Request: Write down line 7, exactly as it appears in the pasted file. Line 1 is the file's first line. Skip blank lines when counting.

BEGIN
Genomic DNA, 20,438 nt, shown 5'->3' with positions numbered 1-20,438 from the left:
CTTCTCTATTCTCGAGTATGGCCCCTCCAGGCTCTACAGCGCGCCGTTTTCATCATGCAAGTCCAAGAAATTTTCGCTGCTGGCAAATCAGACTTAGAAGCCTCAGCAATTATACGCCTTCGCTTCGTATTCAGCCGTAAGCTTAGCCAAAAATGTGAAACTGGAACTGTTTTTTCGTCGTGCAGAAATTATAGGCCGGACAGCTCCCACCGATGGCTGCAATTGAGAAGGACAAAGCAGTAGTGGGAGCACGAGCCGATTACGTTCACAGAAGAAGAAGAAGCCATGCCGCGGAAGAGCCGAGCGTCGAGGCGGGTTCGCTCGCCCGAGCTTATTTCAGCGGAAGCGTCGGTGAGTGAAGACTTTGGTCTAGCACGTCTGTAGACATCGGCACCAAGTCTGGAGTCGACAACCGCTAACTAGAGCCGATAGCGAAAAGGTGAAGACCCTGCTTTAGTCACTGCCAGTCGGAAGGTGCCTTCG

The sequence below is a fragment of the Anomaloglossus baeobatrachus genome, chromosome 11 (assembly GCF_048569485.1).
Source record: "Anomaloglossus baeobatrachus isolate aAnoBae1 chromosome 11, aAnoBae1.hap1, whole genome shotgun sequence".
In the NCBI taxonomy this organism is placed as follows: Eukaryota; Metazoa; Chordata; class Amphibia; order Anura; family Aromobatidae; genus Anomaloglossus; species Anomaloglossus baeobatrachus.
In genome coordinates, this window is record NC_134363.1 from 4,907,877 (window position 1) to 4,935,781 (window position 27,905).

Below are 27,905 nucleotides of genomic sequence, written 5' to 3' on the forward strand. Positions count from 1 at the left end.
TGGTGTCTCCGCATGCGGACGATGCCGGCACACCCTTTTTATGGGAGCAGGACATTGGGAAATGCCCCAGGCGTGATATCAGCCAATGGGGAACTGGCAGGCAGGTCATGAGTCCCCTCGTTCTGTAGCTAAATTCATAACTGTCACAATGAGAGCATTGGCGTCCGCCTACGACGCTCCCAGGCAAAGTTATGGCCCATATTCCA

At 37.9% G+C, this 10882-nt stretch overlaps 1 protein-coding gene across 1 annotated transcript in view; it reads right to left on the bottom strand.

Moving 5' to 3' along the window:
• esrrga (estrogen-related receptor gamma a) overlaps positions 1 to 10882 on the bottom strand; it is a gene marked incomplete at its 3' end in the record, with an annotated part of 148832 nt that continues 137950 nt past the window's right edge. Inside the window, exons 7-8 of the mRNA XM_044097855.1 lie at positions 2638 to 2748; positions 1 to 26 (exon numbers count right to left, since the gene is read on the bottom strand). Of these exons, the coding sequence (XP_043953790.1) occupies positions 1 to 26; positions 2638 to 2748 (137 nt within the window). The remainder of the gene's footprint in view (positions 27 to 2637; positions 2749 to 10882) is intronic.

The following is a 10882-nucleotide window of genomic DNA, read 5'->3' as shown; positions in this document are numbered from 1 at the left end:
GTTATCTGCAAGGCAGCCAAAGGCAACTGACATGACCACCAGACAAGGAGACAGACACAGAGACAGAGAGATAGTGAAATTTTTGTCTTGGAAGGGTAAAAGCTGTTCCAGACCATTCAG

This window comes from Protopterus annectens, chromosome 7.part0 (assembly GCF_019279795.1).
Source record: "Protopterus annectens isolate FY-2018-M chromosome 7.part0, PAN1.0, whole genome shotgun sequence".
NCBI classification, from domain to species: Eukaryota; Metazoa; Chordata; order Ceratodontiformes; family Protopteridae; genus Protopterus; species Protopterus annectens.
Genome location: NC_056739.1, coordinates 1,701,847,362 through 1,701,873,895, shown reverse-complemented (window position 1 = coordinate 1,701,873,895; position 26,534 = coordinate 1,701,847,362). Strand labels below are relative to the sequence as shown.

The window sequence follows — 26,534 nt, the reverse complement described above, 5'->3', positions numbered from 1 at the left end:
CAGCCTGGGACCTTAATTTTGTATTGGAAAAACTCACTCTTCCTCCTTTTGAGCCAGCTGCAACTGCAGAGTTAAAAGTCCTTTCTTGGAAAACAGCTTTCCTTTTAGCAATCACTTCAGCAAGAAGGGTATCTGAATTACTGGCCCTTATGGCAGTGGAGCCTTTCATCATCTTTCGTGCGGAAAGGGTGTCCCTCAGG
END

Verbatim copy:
Below are 27,905 nucleotides of genomic sequence, written 5' to 3' on the forward strand. Positions count from 1 at the left end.